The Great Data Dash

The Great Data Dash

As technology advances at breakneck speed, our lives are becoming increasingly digitized. From Facebook feeds to sensor data to smart devices, companies are collecting a massive pool of big data yet starving for actionable insights and information. Big Data which is set to transform society is at the foundation of all the mega trends that are happening today, from social to mobile to cloud to gaming. Most likely, you've heard a lot of the talk about the volume, variety and velocity of big data and how challenging it is to keep up with that explosion of data.

This huge pool of data comes from everywhere: sensors used to gather weather information, posts to social media sites, digital pictures and videos, purchase transaction records, and cellphone GPS signals to name a few. However for the purpose of this blog we will divide the key driving factors for contributing to this tsunami of data as: interactions, transactions, and automation.

Data generated through interactions is mostly from social media, search engines, electronic yellow pages, emails, texts, Facebook likes, user generated contents, blogs etc. Basically, this covers any data generated through communication and interpersonal interactions and a fair amount of this kind of data is unstructured.

Data generated through transactions is mostly structured data and examples of which can be invoices, travel itineraries, payments, company records etc. This kind of data can exist within organizations in ERP's, CRM's, etc. along with many other business processes and events.

Data generated through automation is mostly Internet of things (IoT), which includes smart devices, vehicles, sensors, and many other items which are embedded with software and network connectivity that collects and exchanges data. Some examples of this include GPS coordinates from a person that visits a website on their mobile phone, or RFID chips in debit / credit cards etc.

Today there is data available on how many steps customers took, how many products they compared, and what attributes they focused on, such as price, features, brand comparisons, recommendations, defects, and so on. Talking about all this data also makes us wonder about what are the vantage points for collecting, and categorizing this data.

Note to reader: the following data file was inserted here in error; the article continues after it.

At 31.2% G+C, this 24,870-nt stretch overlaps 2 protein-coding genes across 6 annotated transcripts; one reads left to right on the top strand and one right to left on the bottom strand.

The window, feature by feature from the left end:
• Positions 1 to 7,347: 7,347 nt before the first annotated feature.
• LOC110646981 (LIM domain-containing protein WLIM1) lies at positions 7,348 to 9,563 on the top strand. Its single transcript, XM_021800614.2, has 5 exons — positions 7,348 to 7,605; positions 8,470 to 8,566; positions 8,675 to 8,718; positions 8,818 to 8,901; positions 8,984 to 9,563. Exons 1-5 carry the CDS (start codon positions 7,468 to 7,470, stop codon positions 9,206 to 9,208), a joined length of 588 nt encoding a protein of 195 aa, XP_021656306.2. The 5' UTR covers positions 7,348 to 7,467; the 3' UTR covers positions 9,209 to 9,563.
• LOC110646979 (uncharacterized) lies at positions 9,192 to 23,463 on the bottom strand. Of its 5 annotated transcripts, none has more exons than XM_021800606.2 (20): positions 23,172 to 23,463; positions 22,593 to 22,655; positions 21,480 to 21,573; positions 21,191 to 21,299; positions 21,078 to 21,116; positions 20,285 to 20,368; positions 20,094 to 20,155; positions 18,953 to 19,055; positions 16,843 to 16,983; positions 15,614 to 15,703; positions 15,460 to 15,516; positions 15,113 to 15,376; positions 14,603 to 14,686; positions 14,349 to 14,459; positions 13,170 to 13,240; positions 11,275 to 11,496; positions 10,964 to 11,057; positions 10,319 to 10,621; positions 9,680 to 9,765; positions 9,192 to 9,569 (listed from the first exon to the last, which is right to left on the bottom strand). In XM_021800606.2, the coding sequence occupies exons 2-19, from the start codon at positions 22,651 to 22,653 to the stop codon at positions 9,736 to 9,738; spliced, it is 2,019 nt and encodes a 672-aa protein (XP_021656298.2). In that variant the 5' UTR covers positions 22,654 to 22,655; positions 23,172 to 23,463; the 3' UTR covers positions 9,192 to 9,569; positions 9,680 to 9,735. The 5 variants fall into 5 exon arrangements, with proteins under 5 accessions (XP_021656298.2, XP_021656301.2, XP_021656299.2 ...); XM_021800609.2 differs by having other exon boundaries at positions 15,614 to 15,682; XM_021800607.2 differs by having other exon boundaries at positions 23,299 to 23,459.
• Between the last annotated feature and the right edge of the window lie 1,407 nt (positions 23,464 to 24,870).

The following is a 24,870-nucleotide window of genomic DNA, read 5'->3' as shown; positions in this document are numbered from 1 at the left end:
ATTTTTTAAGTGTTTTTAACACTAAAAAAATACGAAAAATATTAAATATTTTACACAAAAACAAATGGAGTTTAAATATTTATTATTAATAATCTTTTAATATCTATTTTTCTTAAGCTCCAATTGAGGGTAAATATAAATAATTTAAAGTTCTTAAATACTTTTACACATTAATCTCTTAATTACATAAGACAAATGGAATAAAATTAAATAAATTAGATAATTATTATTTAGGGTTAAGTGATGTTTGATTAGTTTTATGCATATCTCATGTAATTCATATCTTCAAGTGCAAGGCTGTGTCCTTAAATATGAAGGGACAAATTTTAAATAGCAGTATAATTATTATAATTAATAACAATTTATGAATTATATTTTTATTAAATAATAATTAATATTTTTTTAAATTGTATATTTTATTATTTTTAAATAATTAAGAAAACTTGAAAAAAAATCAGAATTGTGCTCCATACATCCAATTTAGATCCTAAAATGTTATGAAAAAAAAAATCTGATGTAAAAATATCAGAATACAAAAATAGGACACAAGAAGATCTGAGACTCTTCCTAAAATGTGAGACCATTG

A few we tried to put together are as follows:

Location: Our location has become an integral part of our phones, smart watches, and every other connected device we carry. New technology is learning to adapt to us and using our location data to get more and more responsive, useful and intuitive. Our smartphones ability to pinpoint our exact location and for companies to use that piece of information as an actionable insight to deliver services - a meal, a cab ride, a deal coupon - is a reason for excitement.

IoT and smart products: As products become increasingly electronic, for example: heart monitoring implants, automobiles with sensors, wearable devices etc., they collect a lot of useful data with the help of valuable technologies. The Internet of Things (IoT) may sound like a consumer fantasy come true -- who wouldn't want to be able to turn on the lights at home from a few miles away, or leave it to their refrigerator to make sure they know when milk, butter need to be replenished? But there's more to the IoT than lifestyle enhancement. It also includes a corporate side, enabling organizations to collect and analyze data from sensors on manufacturing equipment, pipelines, weather stations, smart meters, delivery trucks, and many other types of industrial machines etc.

Cookies: As consumers we love our healthy oatmeal cookies. But as a company, a service provider, an advertiser, a product seller etc., they all love web cookies to create a profile for our online activities. Data collected by cookies can be combined to make our web browsing experience better by remembering items in our online shopping carts, our log in ID's, our preferences like always showing the weather in our home town, and even recommendations for things we may like based on our search history, and much more.

Electronic touch points: All the social media sentiments about a product in question, our friends liking an item or sharing a piece of news, endorsements from our favorite celebrities, online shopping, a purchase or a payment, review of our favorite restaurant, customer feedback for an app we used to plan our travel, or deals on the websites we are prospecting to shop at etc., act as electronic touch points and data generated from these touch points are monitored and measured for more efficiently and can go on to create an unparalleled experience not only for us as consumers, but for companies to foster repeat customers, improve customer satisfaction, loyalty, and create competitive advantages to result in increased sales and revenues.

Now, there's the data dash! All this data may be structured, unstructured or semi- structured data, but organizing this data and analyzing it can allow us to learn an incredible amount about ourselves and society-at-large. With the digital age still in its infancy, we are just beginning to mine and refine the massive pool of data accumulated from our smart phones, wearable devices, internet activity, and internet of things. The practices to collect and organize data for actionable insights is getting better and better each year, and we are moving towards a future where brands, companies and governments would know what we want and need before we even know it ourselves!

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